Intangible Assets

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TRUE-FALSE—Conceptual

1. Intangible assets derive their value from the right (claim) to receive cash in the future.

2. All research phase and development phase costs are expensed as incurred.

3. Research phase costs are capitalized as an intangible asset once economic viability.

4. Companies are required to assess the estimated useful life and salvage value of intangible assets at least annually.

5. Impairment testing is conducted annually for both limited–life and indefinite-life intangible assets.

6. Amortization of limited-life intangible assets should not be impacted by expected residual values.

7. Some intangible assets are not required to be amortized every year.

8. Limited-life intangibles are amortized by systematic charges to expense over their useful life.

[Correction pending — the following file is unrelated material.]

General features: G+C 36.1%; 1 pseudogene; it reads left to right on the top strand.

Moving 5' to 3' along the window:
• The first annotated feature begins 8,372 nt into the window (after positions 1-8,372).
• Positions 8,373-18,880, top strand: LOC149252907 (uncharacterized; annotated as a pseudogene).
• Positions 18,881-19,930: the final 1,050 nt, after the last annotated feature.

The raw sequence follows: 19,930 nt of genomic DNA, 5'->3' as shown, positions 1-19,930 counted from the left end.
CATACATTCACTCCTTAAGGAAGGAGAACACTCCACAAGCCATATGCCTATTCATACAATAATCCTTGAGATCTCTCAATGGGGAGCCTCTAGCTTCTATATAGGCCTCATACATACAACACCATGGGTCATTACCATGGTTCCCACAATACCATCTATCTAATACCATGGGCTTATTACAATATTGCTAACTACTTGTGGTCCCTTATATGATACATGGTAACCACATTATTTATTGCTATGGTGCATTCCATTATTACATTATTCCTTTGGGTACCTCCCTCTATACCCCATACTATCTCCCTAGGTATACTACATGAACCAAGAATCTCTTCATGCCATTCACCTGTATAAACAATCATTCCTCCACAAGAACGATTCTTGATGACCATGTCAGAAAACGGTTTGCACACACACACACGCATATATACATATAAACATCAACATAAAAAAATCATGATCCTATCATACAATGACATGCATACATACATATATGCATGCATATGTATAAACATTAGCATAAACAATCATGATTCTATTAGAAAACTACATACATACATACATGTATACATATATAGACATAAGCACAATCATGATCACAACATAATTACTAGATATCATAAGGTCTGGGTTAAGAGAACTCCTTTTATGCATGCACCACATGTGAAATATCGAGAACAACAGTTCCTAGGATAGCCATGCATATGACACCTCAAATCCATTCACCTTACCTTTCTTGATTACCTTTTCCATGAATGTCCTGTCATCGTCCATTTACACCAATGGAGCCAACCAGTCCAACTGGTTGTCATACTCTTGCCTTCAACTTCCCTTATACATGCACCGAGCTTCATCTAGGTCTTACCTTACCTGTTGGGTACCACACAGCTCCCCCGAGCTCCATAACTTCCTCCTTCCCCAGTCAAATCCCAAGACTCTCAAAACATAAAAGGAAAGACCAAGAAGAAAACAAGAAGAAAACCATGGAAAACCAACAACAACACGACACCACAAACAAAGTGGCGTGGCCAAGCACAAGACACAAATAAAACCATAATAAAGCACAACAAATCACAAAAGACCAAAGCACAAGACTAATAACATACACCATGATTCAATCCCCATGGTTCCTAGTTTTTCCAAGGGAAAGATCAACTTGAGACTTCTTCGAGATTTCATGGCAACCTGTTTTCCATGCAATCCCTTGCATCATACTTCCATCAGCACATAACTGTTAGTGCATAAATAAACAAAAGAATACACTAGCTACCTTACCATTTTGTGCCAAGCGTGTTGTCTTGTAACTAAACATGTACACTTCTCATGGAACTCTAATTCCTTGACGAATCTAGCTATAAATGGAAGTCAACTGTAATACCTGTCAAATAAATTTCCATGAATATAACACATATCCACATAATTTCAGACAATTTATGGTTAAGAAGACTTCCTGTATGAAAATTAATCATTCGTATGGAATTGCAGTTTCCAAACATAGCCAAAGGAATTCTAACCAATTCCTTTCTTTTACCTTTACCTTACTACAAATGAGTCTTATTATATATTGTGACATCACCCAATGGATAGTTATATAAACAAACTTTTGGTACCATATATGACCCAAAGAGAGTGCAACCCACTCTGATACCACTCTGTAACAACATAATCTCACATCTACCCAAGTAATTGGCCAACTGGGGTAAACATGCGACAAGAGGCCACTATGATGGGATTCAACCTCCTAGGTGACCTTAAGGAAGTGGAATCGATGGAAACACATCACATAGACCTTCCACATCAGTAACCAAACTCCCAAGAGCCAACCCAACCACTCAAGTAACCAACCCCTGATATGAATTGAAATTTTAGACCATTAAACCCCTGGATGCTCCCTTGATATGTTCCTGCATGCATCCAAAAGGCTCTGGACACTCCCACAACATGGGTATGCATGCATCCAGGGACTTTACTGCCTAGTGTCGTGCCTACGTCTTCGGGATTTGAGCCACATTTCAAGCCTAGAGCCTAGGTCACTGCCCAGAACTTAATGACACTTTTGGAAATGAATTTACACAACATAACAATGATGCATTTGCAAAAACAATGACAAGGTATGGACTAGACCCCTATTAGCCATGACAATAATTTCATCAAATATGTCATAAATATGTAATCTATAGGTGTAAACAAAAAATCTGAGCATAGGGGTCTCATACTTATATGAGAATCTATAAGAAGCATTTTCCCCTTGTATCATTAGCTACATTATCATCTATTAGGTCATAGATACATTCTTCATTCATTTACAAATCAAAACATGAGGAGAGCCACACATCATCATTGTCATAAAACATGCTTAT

9. The cost of acquiring a customer list from another company is recorded as an intangible asset.

10. The cost of purchased patents should be amortized over the remaining legal life of the patent.

11. If a new patent is acquired through modification of an existing patent, the remaining book value of the original patent may be amortized over the life of the new patent.

12. In a business combination, a company assigns the cost, where possible, to the identifiable tangible and intangible assets, with the remainder recorded as goodwill.

13. Goodwill is considered a master valuation account because it measures the value of specifically identifiable intangible assets.

14. Internally generated goodwill should not be capitalized in the accounts.

15. Internally generated goodwill associated with a business may be recorded as an asset when a firm offer to purchase that business unit has been received.

16. All intangibles are subject to periodic consideration of impairment with corresponding potential write-downs.

17. If the recoverable amount of an indefinite-life intangible other than goodwill is less than its carrying value, an

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